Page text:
A good security program requires the support of software engineering teams. When maturing a software security program, the needs of a development team must be considered. It starts with how these teams are typically evaluated: delivering a defined set of features by a specific date.
Delays are common when security scanners are added to the development process. The output of the analytics tools produces three artifacts that developers have to deal with:
- True Positives: exploitable weaknesses requiring remediation
- False positives: errors in results, including incorrect reporting of weaknesses
- Informative/insignificant issues: Results of “effective false positives” related to style rules or low priority issues that do not present a significant risk.
The National Institute of Standards and Technology (NIST) studies of static analysis tools have found that the latter two categories comprise most of the reported issues. The combination of False positives and Trivial issues ranged from 40% for Java applications to 68% for C applications.
It is usually the responsibility of development to determine the appropriate category for each result of a scan. This “triage” effort takes time. Too much False positives and Informative or trivial issues cause unnecessary developmental delays.
Search by GrammaTech found that triaging a single result – regardless of category – takes an average of 10 minutes. In other words, triaging just 240 issues takes 40 hours – a week of work – of effort. When everyone wants to approach True Positiveswhen these account for barely half of the problems generated by a scanner, pushback is inevitable.
Proactive security is a better approach
Testing for weaknesses after writing code is reactive. A better approach is to anticipate weaknesses before code is written and assigns mitigation controls as part of the development process. This is accomplished by security requirements.
Just as functional requirements provide teams with information about the functionality and performance needed in a project, security requirements provide teams with the controls necessary to mitigate the risk of potential weaknesses before coding begins.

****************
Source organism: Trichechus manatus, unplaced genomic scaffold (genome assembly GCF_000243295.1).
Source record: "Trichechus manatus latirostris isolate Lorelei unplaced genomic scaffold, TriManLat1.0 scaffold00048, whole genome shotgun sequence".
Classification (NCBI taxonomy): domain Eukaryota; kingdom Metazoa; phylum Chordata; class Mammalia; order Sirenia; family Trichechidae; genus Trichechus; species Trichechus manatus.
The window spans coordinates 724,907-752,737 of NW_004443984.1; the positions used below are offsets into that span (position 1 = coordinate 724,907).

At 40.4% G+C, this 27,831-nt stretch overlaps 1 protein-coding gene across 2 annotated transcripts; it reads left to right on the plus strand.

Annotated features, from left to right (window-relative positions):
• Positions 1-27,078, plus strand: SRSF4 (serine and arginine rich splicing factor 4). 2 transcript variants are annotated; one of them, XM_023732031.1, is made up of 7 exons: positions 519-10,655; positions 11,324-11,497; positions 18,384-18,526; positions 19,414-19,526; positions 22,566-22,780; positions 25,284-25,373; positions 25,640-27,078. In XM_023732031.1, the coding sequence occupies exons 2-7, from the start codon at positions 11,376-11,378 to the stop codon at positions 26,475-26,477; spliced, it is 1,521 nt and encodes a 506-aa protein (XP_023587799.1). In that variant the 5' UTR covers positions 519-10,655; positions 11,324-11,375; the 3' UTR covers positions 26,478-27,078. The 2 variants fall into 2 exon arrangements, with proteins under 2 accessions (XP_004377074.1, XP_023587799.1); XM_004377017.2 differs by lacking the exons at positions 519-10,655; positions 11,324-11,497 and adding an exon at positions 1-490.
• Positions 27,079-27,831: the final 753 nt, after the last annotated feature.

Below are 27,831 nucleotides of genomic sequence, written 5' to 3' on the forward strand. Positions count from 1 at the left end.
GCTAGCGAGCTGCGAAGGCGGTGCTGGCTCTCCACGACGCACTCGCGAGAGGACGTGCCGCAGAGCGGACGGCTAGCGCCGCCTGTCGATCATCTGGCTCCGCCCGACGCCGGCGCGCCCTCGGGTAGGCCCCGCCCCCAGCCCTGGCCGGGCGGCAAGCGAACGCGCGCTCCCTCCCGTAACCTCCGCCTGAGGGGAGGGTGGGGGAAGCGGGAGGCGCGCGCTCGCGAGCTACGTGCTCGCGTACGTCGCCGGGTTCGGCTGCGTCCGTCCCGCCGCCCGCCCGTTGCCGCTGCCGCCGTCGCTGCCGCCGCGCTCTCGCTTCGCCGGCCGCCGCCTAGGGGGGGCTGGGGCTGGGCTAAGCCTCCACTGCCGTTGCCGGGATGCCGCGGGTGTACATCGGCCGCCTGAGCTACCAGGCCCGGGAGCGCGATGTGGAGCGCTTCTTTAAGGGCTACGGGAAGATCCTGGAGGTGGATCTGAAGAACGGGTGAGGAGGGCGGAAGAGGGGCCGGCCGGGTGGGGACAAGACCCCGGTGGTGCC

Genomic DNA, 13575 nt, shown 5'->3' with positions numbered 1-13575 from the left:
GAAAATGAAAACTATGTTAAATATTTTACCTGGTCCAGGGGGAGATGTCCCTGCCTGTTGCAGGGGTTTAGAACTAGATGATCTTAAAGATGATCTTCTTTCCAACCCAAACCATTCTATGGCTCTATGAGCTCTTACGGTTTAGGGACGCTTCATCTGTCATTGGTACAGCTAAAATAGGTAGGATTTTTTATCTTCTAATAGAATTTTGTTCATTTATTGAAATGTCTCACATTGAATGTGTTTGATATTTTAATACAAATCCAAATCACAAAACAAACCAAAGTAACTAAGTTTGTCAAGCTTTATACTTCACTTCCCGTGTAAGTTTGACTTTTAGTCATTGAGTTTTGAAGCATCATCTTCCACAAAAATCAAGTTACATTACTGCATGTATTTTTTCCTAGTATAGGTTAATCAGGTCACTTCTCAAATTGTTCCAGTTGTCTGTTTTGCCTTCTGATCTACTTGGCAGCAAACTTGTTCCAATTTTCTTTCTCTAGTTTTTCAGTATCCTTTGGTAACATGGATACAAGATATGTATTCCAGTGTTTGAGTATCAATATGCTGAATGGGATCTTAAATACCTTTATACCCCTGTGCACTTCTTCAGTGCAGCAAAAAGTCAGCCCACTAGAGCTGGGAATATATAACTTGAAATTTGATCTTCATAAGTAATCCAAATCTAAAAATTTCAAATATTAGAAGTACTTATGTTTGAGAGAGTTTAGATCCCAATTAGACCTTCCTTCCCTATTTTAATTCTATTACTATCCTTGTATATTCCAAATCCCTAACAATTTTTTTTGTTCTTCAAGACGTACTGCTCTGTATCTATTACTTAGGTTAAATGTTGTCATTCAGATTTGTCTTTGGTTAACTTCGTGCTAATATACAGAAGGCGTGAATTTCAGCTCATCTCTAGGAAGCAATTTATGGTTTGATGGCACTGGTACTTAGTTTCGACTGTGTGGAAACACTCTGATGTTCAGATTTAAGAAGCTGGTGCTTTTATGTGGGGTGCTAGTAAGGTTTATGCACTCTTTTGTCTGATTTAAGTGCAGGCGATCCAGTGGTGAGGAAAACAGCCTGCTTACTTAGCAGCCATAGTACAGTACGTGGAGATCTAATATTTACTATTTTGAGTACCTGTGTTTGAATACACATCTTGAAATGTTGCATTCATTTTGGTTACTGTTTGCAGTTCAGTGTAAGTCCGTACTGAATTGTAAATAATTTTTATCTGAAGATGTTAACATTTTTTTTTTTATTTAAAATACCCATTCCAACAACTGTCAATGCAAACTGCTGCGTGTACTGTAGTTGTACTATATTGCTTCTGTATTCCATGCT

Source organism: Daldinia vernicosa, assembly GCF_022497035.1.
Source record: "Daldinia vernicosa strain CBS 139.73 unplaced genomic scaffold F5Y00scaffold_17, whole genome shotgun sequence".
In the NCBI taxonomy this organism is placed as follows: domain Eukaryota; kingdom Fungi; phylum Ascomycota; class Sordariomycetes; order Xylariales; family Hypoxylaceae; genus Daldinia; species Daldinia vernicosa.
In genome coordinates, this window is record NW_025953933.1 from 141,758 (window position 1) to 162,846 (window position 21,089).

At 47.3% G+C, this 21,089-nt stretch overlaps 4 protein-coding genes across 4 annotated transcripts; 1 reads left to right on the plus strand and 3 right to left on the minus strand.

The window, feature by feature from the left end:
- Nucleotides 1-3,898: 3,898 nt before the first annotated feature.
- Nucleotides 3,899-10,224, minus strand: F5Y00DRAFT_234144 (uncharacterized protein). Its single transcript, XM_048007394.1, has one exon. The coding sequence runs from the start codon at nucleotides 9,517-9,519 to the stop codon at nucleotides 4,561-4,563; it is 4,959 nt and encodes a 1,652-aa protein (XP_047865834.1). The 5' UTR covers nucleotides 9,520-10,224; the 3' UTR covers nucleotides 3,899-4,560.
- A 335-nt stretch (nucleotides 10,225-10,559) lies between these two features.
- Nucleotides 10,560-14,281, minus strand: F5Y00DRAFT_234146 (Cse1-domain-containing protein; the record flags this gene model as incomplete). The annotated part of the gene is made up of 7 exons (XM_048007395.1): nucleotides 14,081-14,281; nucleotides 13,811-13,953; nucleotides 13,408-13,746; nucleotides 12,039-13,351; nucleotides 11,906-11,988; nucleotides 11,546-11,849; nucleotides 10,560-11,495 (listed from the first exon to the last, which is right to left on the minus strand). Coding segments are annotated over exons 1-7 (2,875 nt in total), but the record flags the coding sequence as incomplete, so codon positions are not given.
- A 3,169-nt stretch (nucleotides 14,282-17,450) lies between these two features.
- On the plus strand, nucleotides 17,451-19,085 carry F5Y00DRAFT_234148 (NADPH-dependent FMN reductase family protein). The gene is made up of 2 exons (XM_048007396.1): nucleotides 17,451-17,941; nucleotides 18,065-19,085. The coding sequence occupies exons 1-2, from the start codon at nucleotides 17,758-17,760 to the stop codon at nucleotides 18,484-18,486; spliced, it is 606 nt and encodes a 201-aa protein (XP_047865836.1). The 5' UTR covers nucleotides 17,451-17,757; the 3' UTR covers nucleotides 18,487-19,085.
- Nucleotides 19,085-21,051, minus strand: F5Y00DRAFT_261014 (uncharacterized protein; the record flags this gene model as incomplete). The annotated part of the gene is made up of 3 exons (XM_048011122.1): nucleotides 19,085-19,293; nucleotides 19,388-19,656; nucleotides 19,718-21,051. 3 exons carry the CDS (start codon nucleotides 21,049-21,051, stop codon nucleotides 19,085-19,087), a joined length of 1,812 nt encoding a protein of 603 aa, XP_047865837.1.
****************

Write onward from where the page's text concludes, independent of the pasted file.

Most of these weaknesses are predictable based on regulatory requirements in the scope of the application as well as the deployment language, structure, and environment. By translating them into mitigating controls — actionable tasks for product development, security, and operations teams to implement during the normal development process — teams can build more secure software and avoid a large part of the “find and correct” delays they are currently experiencing.
With comprehensive security requirements and appropriate mitigating controls as part of the overall project requirements, security is built in as the application is developed. Weaknesses can be avoided and security changes left as much as possible. Security testing becomes a tool for validating that prescribed controls have been implemented correctly instead of acting as a primary vulnerability discovery activity.
Instead of just testing for weaknesses, a more effective software security program prevents them. This requires a streamlined and automated approach to providing precise and concise requirements before coding begins.
Feature image via Pixabay.